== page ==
Author(s): Kishida T, Hiromura Y, ShinYa M, Asada H, Kuriyama H,
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Abstract IL-21 exerts pleiotrophic immunomodulatory activities on a variety of target cells including B cells that undergo class switch recombination (CSR) to IgE. In this study, we examined whether IgE-mediated systemic anaphylaxis was controlled by in vivo administration of IL-21 using the peanut allergy model in mice and investigated the molecular mechanisms underlying the IL-21-induced regulation of IgE. The anaphylactic reaction was completely abolished by the administration of recombinant mouse IL-21 or an IL-21 expression plasmid in terms of the change of body temperature and anaphylactic symptoms. The recombinant mouse IL-21 treatment remarkably suppressed IgE CSR in splenic B cells, resulting in significant decrease in serum concentrations of total as well as allergen-specific IgE. In the meanwhile, IL-21 provoked B cells in normal as well as allergic mice to express the inhibitor of differentiation 2 (Id2) gene that was shown to be crucially involved in the regulation of the activation-induced cytidine deaminase and IgE CSR. Moreover, mice genetically deficient for Id2 were completely unsusceptible to IL-21-induced prevention of IgE CSR and anaphylaxis. The present study strongly suggests that IL-21 is capable of regulating systemic allergic reactions by inducing the transcriptional regulator Id2, and the cytokine may be useful for clinical intervention for allergic diseases including anaphylaxis.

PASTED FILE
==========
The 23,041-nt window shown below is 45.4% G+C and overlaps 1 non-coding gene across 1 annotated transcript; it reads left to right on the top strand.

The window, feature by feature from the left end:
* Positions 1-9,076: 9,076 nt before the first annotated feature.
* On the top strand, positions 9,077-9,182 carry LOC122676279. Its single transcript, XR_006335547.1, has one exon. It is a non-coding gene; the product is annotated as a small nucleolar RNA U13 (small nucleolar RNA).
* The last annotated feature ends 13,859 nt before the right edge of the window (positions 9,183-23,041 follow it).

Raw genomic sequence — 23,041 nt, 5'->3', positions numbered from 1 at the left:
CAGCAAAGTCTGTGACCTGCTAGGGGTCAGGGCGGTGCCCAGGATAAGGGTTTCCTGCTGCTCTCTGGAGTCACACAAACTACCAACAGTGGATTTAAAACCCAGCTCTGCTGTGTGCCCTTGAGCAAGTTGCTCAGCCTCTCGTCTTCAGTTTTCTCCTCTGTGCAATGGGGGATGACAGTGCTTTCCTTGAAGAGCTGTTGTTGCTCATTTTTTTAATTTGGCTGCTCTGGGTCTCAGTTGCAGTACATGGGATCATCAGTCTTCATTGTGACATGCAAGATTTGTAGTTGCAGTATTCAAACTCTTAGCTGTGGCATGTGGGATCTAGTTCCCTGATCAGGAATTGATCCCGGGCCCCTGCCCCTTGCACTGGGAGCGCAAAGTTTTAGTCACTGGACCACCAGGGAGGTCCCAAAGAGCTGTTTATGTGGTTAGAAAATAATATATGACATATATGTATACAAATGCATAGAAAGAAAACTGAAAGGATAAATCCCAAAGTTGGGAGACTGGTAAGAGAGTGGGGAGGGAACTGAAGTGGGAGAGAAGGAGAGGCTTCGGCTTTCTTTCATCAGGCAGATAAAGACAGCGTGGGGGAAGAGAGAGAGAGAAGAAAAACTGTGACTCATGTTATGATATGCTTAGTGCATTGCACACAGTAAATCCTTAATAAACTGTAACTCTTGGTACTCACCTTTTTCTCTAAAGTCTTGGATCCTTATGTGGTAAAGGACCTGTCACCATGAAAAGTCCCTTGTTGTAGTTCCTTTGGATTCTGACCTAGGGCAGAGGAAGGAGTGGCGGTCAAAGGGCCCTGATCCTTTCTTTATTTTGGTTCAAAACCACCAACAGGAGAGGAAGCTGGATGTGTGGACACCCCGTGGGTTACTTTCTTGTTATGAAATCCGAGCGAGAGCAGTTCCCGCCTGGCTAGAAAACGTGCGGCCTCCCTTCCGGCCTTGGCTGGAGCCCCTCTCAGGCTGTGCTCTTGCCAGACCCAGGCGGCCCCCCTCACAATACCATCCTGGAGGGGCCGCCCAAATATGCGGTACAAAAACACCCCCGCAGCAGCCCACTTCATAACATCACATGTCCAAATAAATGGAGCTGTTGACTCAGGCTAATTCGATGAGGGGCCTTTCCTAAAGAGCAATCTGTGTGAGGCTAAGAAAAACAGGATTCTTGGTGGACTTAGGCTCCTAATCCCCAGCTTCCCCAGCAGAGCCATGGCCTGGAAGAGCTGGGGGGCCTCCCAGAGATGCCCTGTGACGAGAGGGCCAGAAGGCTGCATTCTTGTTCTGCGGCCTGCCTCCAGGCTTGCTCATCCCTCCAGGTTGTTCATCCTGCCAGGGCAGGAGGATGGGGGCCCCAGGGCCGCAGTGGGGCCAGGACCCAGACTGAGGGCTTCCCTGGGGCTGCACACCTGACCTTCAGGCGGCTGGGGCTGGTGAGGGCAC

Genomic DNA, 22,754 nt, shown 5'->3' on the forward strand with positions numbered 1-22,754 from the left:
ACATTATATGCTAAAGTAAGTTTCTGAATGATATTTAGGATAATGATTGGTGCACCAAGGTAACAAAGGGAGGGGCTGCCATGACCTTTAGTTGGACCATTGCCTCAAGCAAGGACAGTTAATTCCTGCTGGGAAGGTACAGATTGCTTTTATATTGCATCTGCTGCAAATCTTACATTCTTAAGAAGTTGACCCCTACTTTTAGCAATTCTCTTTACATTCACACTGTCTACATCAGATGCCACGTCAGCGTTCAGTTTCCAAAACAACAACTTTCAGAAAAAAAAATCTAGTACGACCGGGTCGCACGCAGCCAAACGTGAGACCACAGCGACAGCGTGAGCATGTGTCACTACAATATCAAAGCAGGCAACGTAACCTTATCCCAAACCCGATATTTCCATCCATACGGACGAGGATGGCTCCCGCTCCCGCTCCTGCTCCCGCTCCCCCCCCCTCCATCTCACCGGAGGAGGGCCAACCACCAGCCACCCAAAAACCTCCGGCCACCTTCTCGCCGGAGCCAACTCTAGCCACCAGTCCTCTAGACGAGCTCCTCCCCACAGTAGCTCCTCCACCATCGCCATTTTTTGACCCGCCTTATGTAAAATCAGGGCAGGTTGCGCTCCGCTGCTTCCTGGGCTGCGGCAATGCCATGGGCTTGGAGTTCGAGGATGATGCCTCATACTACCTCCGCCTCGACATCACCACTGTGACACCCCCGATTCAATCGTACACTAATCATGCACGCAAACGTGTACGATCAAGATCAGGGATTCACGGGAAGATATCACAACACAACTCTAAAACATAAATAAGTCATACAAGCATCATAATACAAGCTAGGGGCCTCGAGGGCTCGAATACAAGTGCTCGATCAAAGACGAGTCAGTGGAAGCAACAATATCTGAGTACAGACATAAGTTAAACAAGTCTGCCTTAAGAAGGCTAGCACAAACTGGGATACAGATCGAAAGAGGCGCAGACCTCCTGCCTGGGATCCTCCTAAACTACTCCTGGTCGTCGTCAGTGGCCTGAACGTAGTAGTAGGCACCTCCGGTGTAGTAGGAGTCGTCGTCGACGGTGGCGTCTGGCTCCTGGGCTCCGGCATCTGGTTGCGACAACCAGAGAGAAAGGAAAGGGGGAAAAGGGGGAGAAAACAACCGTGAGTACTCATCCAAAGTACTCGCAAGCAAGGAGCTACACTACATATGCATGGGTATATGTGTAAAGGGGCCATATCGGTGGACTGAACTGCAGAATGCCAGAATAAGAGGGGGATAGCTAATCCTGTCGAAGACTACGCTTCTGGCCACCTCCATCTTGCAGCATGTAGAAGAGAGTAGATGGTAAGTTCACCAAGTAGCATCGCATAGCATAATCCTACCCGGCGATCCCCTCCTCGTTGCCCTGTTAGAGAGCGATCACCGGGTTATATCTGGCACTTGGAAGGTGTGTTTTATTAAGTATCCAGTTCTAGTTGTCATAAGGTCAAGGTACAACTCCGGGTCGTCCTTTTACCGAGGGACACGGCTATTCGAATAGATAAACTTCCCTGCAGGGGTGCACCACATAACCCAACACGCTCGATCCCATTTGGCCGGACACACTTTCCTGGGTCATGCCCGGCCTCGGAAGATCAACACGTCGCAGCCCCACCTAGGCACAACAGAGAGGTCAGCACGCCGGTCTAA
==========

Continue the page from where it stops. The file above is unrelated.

This article was published in J Immunol
and referenced in Journal of Clinical & Cellular Immunology